Reasons To Stop Smoking Hypnotherapy in Berkshire
7 Reasons To Stop Smoking
Research shows that most smokers get motivated to quit very suddenly, spurred into action by a specific event, milestone or resolution.
Money is a massive incentive to quit smoking and just think of how much you could save, however you may want to use one of these key times to get, and stay, motivated to quit.
New Year's stop smoking resolution
Around 7 million of us will make a New Year's resolution to improve an aspect of our health and stopping smoking is one of the most common ones. Break down your goal into smaller steps and reward yourself when you achieve one of these. Focus on the benefits - financial and physical.
Stop smoking when you're pregnant
Every cigarette harms your baby and if you carry on smoking during your pregnancy the potential risks include miscarriage, having your baby early, low birth weight and birth defects. If you quit smoking, both you and your baby will be healthier and you will be less likely to have problems during the birth. If you're thinking about starting a family - or you're already pregnant -you have a wonderful reason to quit smoking.
No Smoking Day helps quitters
Every year around a million smokers, especially women, use No Smoking Day to try to quit. And many succeed. The No Smoking Day charity estimates that more than 1.5 million smokers have quit for good since its launch in 1983. No Smoking Day is a good time to quit because you'll know you're not alone.
Getting fit can help you stop smoking
Maybe you've decided to start an exercise programme or take up a new sport, and you've noticed how smoking-related symptoms, like shortness of breath, affect you when you exercise. Smokers have less endurance than non-smokers and take longer to recover after exercise. But as soon as you quit, you'll find that you feel fitter, less breathless and better able to play sports.
Quit when you become a grandparent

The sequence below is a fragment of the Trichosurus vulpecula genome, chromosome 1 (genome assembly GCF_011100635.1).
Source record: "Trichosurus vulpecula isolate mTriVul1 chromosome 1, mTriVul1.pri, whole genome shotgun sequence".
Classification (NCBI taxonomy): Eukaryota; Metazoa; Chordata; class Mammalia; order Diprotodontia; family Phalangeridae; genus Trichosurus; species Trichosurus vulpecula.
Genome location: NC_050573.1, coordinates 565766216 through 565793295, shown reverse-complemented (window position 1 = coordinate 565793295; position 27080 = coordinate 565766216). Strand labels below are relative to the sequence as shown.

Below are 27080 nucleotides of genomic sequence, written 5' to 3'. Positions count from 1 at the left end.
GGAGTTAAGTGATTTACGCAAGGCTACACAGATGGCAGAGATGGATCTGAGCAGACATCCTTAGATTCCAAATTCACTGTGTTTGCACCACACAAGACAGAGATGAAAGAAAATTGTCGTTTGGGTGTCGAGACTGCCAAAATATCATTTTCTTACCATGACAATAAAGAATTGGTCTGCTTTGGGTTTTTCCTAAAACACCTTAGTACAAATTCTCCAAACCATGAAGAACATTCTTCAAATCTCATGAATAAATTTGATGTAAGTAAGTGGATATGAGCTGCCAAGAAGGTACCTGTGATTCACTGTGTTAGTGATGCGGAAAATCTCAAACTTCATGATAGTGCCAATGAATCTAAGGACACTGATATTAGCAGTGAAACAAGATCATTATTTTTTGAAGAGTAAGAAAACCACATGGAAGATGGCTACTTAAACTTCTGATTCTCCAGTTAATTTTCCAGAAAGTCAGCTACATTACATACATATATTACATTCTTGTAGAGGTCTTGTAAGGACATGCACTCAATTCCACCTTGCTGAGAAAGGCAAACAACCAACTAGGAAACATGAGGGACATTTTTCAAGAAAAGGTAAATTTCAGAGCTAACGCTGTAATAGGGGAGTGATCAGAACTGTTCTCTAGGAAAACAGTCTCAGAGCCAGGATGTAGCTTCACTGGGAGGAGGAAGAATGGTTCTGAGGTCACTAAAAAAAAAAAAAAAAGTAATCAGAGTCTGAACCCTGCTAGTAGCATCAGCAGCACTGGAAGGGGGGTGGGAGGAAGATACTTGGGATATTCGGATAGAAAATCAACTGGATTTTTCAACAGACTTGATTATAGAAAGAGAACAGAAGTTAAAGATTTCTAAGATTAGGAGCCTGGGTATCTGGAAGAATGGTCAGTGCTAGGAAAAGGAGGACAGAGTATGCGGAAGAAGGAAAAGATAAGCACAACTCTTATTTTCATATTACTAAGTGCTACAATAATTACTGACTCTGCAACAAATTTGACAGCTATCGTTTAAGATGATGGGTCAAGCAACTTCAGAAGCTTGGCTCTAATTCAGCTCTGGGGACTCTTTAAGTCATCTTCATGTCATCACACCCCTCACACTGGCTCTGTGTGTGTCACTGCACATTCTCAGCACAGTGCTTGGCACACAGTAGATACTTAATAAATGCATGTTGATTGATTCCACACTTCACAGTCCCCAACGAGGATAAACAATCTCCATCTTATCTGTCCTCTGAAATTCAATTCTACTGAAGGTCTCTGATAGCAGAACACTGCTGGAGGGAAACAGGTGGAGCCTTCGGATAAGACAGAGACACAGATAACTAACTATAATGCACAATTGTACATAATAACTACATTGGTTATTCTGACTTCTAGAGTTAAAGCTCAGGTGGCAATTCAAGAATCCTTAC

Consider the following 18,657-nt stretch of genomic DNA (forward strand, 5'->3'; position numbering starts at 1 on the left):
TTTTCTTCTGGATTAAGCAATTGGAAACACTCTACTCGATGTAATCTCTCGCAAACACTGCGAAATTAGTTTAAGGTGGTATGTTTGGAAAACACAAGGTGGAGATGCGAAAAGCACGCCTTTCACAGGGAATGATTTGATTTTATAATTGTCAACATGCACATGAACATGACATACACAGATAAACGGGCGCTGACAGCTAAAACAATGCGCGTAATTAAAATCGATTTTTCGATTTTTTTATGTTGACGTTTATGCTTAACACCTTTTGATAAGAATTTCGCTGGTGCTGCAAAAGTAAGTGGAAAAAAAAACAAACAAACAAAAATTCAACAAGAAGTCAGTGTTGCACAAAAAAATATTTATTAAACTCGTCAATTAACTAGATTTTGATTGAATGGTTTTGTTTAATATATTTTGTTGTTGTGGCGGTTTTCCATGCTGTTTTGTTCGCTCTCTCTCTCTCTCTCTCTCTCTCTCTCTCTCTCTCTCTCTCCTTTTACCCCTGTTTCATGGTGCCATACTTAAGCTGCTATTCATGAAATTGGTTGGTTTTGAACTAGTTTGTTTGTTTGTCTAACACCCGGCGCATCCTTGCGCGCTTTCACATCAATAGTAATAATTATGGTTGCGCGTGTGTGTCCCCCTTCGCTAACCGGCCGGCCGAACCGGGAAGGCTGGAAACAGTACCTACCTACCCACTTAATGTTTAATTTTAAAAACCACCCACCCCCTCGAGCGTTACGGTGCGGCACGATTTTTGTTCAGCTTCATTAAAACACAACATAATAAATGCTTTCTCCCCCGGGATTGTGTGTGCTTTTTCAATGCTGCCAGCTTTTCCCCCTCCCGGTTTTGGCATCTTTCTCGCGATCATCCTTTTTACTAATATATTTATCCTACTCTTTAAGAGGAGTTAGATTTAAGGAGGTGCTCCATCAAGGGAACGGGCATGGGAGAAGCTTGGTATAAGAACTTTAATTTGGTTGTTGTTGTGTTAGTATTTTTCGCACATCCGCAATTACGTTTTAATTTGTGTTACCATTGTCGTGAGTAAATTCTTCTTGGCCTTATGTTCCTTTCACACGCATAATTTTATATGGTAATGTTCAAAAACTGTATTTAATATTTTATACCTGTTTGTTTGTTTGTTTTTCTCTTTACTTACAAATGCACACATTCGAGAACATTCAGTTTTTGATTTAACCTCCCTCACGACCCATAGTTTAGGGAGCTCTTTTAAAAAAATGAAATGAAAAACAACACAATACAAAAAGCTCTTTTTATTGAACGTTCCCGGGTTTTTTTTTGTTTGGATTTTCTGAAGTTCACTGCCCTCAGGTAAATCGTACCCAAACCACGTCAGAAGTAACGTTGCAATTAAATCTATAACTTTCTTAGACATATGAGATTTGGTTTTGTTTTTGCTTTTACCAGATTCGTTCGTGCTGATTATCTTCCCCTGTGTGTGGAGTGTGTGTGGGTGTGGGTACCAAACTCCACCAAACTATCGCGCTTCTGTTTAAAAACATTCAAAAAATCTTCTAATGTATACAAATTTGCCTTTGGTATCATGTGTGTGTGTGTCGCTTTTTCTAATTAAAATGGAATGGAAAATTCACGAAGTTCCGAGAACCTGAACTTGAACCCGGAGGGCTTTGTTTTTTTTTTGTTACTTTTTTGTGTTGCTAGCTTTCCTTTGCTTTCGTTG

You probably want to spend as much time with your new grandchild as possible, but if you smoke you could be harming the baby's health. Consider how your son or daughter may feel about you smoking around their baby. Children who breathe in secondhand smoke are at more risk of cot death or conditions including allergies, asthma, chest infections and breathing problems. Moving to the other side of the room to smoke, or even into another room, doesn't completely remove the risk. Even if you open a window, or move to a different room, secondhand smoke will still be present in a room after two-and-a-half hours. Even if you can't see or smell any smoke, it's probably still there. Smoking in a car is even worse because all of the smoke is concentrated into a small space.
Use being ill to help you quit
If you have a long-term or life-threatening condition, it's a good time to quit smoking. A major illness is a life-changing event that could help you break your addiction. You may think the damage is already done - or that it's too late to quit. But that's not true. You'll reap noticeable health benefits within 20 minutes of smoking that last cigarette.
Going into hospital forces you to stop smoking
Smoking is banned in hospitals so you'll be forced to stay off cigarettes during your stay, making this a great opportunity to stop smoking permanently. If you're having an operation, there's the added incentive that if you stop smoking before you go into hospital you'll recover more quickly, have better wound healing and there will be less chance of complications.
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